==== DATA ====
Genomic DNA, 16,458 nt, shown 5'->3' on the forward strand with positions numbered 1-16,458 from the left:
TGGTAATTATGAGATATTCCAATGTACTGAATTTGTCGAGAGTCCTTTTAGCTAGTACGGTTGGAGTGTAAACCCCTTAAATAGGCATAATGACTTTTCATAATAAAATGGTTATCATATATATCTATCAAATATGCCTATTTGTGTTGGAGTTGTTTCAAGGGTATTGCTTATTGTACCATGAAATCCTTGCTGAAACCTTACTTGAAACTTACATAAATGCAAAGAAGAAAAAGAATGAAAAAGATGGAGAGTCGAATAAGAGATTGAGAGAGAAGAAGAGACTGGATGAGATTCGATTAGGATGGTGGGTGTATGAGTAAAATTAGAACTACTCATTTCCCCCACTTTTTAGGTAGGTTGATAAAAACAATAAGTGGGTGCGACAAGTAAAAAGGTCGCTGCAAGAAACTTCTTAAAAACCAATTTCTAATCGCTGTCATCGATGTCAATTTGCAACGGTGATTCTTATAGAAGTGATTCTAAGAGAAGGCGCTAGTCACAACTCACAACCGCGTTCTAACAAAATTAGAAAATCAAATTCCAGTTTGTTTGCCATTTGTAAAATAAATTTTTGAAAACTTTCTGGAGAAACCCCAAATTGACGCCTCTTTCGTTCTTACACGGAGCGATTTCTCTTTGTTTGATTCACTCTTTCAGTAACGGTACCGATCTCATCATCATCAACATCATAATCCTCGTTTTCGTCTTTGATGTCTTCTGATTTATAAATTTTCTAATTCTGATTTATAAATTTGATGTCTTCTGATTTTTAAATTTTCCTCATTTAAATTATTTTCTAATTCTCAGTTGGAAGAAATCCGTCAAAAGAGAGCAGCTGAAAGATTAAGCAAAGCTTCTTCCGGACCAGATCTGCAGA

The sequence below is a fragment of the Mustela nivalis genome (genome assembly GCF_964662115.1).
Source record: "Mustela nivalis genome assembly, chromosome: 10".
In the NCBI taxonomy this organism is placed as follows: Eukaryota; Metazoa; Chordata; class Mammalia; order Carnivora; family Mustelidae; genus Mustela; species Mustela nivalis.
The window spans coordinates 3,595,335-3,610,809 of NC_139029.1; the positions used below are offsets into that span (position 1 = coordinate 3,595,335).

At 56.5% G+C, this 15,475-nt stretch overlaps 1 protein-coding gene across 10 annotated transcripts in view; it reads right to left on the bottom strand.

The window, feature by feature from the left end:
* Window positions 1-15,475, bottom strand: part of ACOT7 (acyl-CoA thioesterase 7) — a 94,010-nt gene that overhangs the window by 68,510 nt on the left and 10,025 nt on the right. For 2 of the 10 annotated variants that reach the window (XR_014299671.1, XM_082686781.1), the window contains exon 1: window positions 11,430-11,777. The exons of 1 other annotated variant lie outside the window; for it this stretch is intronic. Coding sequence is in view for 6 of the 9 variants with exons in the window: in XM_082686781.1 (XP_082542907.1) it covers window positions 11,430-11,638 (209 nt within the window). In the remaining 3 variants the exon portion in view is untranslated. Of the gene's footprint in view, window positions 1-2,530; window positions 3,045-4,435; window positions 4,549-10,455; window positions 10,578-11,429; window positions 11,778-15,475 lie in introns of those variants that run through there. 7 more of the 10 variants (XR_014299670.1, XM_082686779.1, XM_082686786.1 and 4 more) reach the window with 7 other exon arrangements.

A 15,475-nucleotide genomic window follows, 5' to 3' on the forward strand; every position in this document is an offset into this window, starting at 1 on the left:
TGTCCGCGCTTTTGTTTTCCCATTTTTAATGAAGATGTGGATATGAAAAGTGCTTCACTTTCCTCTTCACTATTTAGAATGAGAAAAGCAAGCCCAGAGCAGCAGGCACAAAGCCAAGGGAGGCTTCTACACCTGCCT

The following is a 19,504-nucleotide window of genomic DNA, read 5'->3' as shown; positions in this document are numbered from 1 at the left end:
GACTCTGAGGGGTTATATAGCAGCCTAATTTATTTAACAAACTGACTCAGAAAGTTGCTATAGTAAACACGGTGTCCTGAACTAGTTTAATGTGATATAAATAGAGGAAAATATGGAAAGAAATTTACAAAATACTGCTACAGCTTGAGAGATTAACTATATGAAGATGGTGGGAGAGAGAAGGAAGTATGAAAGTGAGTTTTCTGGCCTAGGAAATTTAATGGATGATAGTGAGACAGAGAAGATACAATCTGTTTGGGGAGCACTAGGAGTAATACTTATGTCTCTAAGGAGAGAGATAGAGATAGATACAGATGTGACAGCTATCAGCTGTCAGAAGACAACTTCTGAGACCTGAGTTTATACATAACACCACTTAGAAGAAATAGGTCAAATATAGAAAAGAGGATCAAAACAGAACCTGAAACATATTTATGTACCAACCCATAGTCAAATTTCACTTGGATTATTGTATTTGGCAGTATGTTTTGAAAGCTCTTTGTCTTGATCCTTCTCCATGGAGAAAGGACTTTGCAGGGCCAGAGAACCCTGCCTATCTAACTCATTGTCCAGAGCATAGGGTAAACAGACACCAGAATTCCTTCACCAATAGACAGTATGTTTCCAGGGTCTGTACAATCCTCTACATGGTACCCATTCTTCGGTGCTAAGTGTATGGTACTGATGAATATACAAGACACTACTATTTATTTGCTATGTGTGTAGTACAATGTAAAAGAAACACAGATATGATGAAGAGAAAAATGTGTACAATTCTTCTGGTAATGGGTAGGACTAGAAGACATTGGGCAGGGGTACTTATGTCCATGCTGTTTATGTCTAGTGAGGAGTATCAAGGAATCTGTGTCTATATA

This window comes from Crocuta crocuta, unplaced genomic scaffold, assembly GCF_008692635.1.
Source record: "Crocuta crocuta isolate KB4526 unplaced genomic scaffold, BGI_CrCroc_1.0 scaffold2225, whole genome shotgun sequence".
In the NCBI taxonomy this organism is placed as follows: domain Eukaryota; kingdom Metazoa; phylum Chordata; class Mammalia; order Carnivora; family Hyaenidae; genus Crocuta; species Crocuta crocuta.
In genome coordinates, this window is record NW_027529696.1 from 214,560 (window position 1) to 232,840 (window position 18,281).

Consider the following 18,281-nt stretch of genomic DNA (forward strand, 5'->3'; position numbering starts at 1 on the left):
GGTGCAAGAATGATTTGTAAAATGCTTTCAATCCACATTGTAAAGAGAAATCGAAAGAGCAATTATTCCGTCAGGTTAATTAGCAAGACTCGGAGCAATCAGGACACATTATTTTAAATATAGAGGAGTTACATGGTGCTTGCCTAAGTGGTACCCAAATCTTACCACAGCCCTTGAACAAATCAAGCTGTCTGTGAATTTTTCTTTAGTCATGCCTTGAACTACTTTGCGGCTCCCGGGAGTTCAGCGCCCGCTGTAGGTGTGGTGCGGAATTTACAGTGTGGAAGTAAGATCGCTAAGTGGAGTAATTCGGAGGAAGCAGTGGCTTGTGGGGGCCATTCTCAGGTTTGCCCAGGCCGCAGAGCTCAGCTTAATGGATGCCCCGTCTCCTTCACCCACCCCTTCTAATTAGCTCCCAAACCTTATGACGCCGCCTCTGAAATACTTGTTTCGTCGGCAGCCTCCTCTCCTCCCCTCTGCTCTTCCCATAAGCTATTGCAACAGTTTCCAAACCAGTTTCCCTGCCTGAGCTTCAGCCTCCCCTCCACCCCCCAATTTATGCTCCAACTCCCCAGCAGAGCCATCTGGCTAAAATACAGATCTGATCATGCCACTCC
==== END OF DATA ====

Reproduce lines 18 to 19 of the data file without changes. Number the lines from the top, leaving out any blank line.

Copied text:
Consider the following 18,281-nt stretch of genomic DNA (forward strand, 5'->3'; position numbering starts at 1 on the left):
GGTGCAAGAATGATTTGTAAAATGCTTTCAATCCACATTGTAAAGAGAAATCGAAAGAGCAATTATTCCGTCAGGTTAATTAGCAAGACTCGGAGCAATCAGGACACATTATTTTAAATATAGAGGAGTTACATGGTGCTTGCCTAAGTGGTACCCAAATCTTACCACAGCCCTTGAACAAATCAAGCTGTCTGTGAATTTTTCTTTAGTCATGCCTTGAACTACTTTGCGGCTCCCGGGAGTTCAGCGCCCGCTGTAGGTGTGGTGCGGAATTTACAGTGTGGAAGTAAGATCGCTAAGTGGAGTAATTCGGAGGAAGCAGTGGCTTGTGGGGGCCATTCTCAGGTTTGCCCAGGCCGCAGAGCTCAGCTTAATGGATGCCCCGTCTCCTTCACCCACCCCTTCTAATTAGCTCCCAAACCTTATGACGCCGCCTCTGAAATACTTGTTTCGTCGGCAGCCTCCTCTCCTCCCCTCTGCTCTTCCCATAAGCTATTGCAACAGTTTCCAAACCAGTTTCCCTGCCTGAGCTTCAGCCTCCCCTCCACCCCCCAATTTATGCTCCAACTCCCCAGCAGAGCCATCTGGCTAAAATACAGATCTGATCATGCCACTCC